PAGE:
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Those choice words that say 'I hate you'

The Princess of Wales, it seems, can whisper a mean insult. But where's the wit, asks Peter Guttridge
According to an extravagantly billed "World Exclusive" in the Sun this week, the Princess of Wales reduced her children's nanny to tears at Christmas with a "wounding seven-word lie". The taunt was, the paper alleged, based on a "totally false suggestion" that 30-year-old Tiggy Legge-Bourke had had an abortion.

Whatever the truth or otherwise of the Sun's report it offers sad evidence that insults aren't what they used to be. When Bessie Braddock MP said to Winston Churchill "You, sir, are drunk," Churchill ensured himself a place in the reference books with his reply: "And you, madam, are ugly. In the morning, however, I shall be sober."

Maybe it is the pace of modern life, maybe it is the libel laws, but where among the savagings by dead sheep and the references to "fuck-me shoes" in the modern thesaurus of bitchiness do you get insults with verve, insults which are all the more lethal for their elegance and wit?

The spat between the writers Julie Burchill and Camille Paglia after Burchill gave a bad review to one of Paglia's books was, in essence, what schoolgirls call a bitch fight - shrieking, scratching and pulling hair being the main features. When Burchill wrote that Paglia "couldn't think her way out of wet paper bag", Paglia complained. Burchill responded (by fax): "Are you SO insecure you can't get one critical review without throwing a temper tantrum? What a GIRL you are. Perhaps it's because you got famous so late."

Paglia's reply, calling Burchill "a local commodity, completely unknown outside England", produced a Burchill retort which concluded "your Diana programme was crap". Not exactly Dorothy Parker, is it?

Parker was the supreme stylist of put-downs and many more have been attributed to her than she actually said (or, more usually, wrote). Her best is a review in which she wrote of Katharine Hepburn "running the gamut of emotions from A to B" and advised another actress to stand well upstage "lest she catch acting from her".

In its crush of competing egos, Hollywood has always been a hotbed of insult and feud. Sadly, long feuds - such as that between Bette Davis and Joan Crawford - produced little that is quotable.

The two most famous insults to Hollywood performers came from visitors to Los Angeles. Margaret Asquith, wife of the Prime Minister, was introduced to Jean Harlow. Harlow innocently asked if the final "t" in Margaret was pronounced or silent. "No, it's silent," Asquith replied. "As in Harlow." Somerset Maugham watched Spencer Tracy filming Dr Jekyll and Mr Hyde and asked: "Which part is he playing now?"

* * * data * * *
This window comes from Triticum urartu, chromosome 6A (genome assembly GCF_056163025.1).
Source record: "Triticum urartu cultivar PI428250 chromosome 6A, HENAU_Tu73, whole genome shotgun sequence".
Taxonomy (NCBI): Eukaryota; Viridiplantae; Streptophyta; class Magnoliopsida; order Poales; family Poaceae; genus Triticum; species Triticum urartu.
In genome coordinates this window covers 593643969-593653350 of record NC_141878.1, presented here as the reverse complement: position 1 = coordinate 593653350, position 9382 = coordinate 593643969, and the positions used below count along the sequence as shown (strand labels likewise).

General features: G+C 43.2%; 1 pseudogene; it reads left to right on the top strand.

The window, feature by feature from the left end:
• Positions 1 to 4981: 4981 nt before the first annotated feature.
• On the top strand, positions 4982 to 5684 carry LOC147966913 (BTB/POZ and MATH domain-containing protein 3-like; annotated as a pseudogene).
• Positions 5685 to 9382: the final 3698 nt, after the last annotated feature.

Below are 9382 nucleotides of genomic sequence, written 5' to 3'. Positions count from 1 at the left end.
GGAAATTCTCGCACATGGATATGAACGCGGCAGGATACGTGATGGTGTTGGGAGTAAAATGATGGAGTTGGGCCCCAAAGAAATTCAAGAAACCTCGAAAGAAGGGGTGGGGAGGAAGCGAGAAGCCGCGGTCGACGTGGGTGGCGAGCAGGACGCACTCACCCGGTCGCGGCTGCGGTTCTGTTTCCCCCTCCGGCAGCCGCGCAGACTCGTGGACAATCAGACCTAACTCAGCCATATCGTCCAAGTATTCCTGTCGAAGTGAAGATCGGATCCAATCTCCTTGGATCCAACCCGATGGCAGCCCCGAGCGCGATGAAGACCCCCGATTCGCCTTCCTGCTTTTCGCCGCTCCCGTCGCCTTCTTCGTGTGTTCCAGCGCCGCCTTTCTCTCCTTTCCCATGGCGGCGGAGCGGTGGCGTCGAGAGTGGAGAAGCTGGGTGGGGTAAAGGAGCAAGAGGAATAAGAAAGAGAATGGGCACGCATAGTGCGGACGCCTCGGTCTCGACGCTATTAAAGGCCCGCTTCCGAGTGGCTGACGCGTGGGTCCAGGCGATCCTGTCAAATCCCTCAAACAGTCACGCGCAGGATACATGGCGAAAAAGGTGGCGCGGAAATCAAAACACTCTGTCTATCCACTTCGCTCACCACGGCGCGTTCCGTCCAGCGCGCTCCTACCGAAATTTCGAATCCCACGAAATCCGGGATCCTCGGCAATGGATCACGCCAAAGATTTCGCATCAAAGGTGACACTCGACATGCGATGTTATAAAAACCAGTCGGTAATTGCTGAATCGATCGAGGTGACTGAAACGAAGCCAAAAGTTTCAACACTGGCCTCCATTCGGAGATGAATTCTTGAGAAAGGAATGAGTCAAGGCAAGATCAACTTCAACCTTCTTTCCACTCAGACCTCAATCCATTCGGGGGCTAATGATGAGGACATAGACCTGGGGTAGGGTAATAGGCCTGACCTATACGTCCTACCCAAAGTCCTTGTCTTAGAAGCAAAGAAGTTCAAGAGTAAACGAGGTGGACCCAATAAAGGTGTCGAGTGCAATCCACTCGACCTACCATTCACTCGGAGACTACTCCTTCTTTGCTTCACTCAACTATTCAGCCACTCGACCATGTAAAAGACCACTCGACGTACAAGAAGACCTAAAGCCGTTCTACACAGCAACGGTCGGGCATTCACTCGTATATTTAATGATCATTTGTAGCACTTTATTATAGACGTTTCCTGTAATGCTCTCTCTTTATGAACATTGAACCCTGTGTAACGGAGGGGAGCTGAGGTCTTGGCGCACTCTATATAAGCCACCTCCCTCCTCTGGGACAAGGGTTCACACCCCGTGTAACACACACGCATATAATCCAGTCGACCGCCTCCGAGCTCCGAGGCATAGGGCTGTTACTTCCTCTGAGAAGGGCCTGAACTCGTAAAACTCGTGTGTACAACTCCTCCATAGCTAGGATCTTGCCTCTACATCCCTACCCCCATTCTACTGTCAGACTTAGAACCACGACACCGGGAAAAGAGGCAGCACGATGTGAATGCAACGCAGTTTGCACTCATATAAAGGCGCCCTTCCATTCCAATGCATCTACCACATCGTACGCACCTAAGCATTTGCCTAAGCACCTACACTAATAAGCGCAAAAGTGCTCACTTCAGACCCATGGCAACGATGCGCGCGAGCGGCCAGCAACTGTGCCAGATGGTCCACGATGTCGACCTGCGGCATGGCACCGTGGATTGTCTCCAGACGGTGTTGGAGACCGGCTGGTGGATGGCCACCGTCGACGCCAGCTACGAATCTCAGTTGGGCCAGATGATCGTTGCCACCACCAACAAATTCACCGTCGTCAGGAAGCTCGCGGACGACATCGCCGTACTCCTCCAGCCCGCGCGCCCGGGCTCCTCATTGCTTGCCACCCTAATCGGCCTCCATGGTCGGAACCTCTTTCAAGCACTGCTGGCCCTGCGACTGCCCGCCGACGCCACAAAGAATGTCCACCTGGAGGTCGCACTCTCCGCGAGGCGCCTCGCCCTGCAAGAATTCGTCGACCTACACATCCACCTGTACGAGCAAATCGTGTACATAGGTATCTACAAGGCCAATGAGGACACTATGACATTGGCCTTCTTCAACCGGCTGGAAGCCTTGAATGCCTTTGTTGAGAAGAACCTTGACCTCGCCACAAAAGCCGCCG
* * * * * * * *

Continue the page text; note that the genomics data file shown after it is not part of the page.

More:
These days Sharon Stone, though lacking wit, has brought some refreshing outspokenness to Hollywood. She once remarked that "all the girls who turned down Basic Instinct were stupid". Greta Scacchi, one of those girls, later said in an interview: "I noticed that the scripts I turned down Sharon Stone then does ... in some ways I'm quite pleased that my little discarded morsels go to Sharon."

Some people are struck dumb by insults, some people just are dumb. Then there's Paula Yates, whose frustration was palpable when on Have I Got News For You she faced a bombardment of insults from Ian Hislop and Co. Hislop laughed her to scorn when the best response she could managed was to call him "sperm of the Devil".

Of course, it's easy to come up with a good retort after the event or from a distance. When Anna Ford threw a glass of wine in Jonathan Aitken's face during a tense episode at TV-am, he had time to think up an effective riposte, even though he was not as yet lugging the Sword of Truth round with him. "I wasn't particularly floored or shaken by it, because as a father of three children under three I am quite used to keeping cool when childish tantrums are going on."

Some insults, over time, become all-purpose - such as Kitty Muggeridge's remark that David Frost "rose without trace", which has since been applied to a panoply of people.

Some remain precise. Harold Pinter's first wife, Vivian Merchant, commented when he left her for Antonia Fraser: "He didn't need to take a change of shoes. He can always wear hers. She has very big feet, you know."